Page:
Donald Vella & Adrian Galea examine the main factors which make Malta attractive to financial services, and cement its place as a successful IFC.
Malta’s financial services sector currently accounts for about 12 per cent of the island’s GDP and it is planned that by 2015 this sector will contribute up to 25 per cent of the island’s GDP. Malta is ranked 52nd among 133 economies in the global competitiveness table with the 13th soundest banking sector and is 13th in the financial sophistication category. Malta has also been ranked number one by the European Commission with respect to e-government services. Moreover, the Global Financial Services Index published by the City of London has ranked Malta in fourth place as the financial centre which is most likely to gain importance in the next few years.
These statistics are a direct result of the attitude and environment offered by Malta’s financial services. Dr Lawrence Gonzi, Malta’s Prime Minister, whilst addressing the FinanceMalta Conference told delegates: “Our strength as a financial services centre is based on innovation and on our will to provide a top-notch operating environment for business.”
The main factors which make Malta attractive to financial services business include a competitive fiscal regime, a low-cost base, an excellent IT infrastructure, a legislative framework fully compliant with EU regulations and Malta’s strategic location, its record of security and stability together with a warm Mediterranean climate and a well-trained workforce, highly proficient in the English language.
Other key factors behind Malta’s recent success are clear; the MFSA, the single regulator of all to do with financial services has been universally praised as business friendly and industry orientated, whilst providing the necessary protection to consumers and investors it allows for a flexible and innovative market place. High standards of living as well as comparatively low daily running costs offer a refreshing change from other busy, chaotic and high-cost, business centres. The diverse range of shopping, cultural events and leisure activities, together with well-equipped public and private hospitals and clinics, as well as high quality homes and apartments, satisfy the most demanding requirements. Moreover, excellent office space is offered at reasonable rents.
The funds sector is the fastest growing financial sector in Malta. There are a total of 410 funds registered in Malta worth €8 billion and 108 new fund licenses were issued in 2010. The reason for the current success and the increasing appetite to further develop this area of financial services in Malta is simply because Malta’s domicile proposition ticks all the right boxes and this will be further enhanced following the full integration of the UCITS IV and AIFM Directive.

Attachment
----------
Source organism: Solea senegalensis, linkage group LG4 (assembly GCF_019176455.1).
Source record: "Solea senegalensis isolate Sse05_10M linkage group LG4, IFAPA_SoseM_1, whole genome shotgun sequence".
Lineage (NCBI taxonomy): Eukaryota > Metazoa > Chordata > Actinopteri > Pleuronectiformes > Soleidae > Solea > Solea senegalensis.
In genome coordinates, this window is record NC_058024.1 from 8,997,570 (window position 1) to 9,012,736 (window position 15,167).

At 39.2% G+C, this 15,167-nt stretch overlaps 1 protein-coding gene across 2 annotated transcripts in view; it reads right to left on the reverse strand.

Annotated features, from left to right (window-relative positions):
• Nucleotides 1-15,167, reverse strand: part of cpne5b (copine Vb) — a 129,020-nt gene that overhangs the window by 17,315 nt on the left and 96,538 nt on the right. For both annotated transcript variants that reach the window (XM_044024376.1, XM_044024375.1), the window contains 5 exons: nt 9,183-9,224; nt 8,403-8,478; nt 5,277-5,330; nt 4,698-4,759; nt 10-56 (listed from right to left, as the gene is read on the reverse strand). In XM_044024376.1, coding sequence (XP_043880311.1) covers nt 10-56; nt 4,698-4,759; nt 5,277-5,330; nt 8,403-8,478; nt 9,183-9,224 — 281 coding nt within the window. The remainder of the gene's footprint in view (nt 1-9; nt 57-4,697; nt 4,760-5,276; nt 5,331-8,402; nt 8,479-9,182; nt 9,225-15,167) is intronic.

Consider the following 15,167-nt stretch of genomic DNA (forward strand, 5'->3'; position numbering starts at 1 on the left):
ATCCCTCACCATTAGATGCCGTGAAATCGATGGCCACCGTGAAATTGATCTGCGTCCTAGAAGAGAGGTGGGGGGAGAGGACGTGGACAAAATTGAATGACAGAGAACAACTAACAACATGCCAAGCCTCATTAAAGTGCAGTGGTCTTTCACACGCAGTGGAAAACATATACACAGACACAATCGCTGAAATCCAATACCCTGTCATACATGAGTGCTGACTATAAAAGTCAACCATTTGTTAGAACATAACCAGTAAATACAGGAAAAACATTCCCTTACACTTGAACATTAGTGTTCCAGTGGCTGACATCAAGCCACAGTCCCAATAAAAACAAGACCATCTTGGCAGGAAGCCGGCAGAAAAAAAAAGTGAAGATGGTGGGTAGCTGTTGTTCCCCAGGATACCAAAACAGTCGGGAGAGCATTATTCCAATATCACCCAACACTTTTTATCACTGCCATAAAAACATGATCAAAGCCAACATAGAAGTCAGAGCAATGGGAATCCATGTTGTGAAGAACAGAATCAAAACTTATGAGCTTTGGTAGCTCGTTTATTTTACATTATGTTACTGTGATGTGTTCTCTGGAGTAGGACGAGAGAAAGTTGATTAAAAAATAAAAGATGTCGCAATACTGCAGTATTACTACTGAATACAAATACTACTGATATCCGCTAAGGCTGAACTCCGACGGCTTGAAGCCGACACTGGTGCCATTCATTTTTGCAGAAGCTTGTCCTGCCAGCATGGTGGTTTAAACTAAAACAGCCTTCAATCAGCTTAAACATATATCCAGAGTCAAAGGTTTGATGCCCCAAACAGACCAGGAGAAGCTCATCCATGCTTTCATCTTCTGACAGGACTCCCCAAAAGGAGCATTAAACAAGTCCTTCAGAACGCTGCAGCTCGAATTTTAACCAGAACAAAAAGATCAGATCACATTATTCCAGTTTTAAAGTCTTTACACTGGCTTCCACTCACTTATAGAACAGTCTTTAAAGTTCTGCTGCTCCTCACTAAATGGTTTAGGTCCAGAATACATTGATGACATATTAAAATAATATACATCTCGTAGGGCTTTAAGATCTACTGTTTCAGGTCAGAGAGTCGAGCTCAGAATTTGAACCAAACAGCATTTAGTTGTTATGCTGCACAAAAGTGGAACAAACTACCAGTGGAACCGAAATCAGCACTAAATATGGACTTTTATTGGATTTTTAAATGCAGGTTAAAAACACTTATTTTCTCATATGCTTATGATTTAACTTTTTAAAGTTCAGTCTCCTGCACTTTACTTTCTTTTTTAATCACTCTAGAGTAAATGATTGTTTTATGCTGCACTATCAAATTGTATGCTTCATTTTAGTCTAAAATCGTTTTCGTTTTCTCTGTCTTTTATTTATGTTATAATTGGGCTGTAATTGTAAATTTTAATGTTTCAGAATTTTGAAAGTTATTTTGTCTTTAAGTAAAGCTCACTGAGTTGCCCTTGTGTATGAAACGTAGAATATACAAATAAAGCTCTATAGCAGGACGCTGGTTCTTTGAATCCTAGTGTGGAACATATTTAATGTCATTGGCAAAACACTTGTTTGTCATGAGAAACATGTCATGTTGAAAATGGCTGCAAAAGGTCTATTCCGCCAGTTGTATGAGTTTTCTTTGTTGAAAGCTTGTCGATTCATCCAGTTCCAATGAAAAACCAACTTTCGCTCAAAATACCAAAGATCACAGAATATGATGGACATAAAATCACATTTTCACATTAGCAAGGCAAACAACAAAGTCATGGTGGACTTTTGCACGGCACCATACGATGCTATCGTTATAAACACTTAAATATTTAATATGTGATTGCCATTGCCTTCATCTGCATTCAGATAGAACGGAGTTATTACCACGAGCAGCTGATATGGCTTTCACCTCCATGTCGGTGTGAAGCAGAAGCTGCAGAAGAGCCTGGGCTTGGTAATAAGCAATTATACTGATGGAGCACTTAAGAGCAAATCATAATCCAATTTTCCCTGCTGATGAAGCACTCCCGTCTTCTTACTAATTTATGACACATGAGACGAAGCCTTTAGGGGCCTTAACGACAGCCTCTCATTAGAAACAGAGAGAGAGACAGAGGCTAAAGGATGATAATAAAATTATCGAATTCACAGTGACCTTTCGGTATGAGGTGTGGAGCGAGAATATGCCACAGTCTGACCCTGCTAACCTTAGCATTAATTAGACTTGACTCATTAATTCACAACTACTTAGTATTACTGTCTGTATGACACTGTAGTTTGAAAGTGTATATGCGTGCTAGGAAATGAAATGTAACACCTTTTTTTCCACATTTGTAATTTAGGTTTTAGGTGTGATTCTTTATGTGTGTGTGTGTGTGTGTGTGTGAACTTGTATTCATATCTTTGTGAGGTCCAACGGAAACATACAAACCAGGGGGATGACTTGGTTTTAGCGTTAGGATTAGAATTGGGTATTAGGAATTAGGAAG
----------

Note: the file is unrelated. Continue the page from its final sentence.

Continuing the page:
Malta is well placed and prepared to increase its share in the EU market, which until now has largely been enjoyed by Luxembourg and Ireland. The expected re-domiciliation of funds arriving from outside EU jurisdictions (which is capital gains tax free and allows for the assets and service providers to remain untouched) and new funds for European investors as a result of the new regulation, should consolidate Malta’s attraction as an important base for investment funds.
Funds can be set up under the following types of legal structure:
The SICAV is probably the most popular structure for funds, particularly in the non-retail sector and it can be structured to include master feeder funds and umbrella funds with each sub-fund having fully segregated portfolios. It should be noted that, as already stated, the cost of establishing and running a straightforward Maltese non-retail fund is usually noticeably lower than other EU countries and is a very attractive vehicle for the international investment manager wishing to market their funds into Europe.
The income tax treatment of funds licensed in Malta is based upon the classification of such funds into prescribed and non-prescribed funds. A prescribed fund is generally a Maltese resident fund having declared that the total value of its assets situated in Malta amount to at least 85 per cent of the value of the total assets of the fund and the applicable rate of withholding tax is 15 per cent on local bank interest and 10 per cent on other investment income as enlisted in the Maltese Income Tax Act, however exemptions apply when these are derived by any person not resident in Malta. Furthermore a blanket exemption applies to all income and gains derived by non-prescribed funds. Thus with the exception of income from immovable property situated in Malta earned by the fund which is to be taxed at the normal rates of tax, the tax incidence suffered by non-resident investors in funds is effectively nil provided that such persons are not owned and controlled by, directly or indirectly, nor act on behalf of any individual who is ordinarily resident in Malta.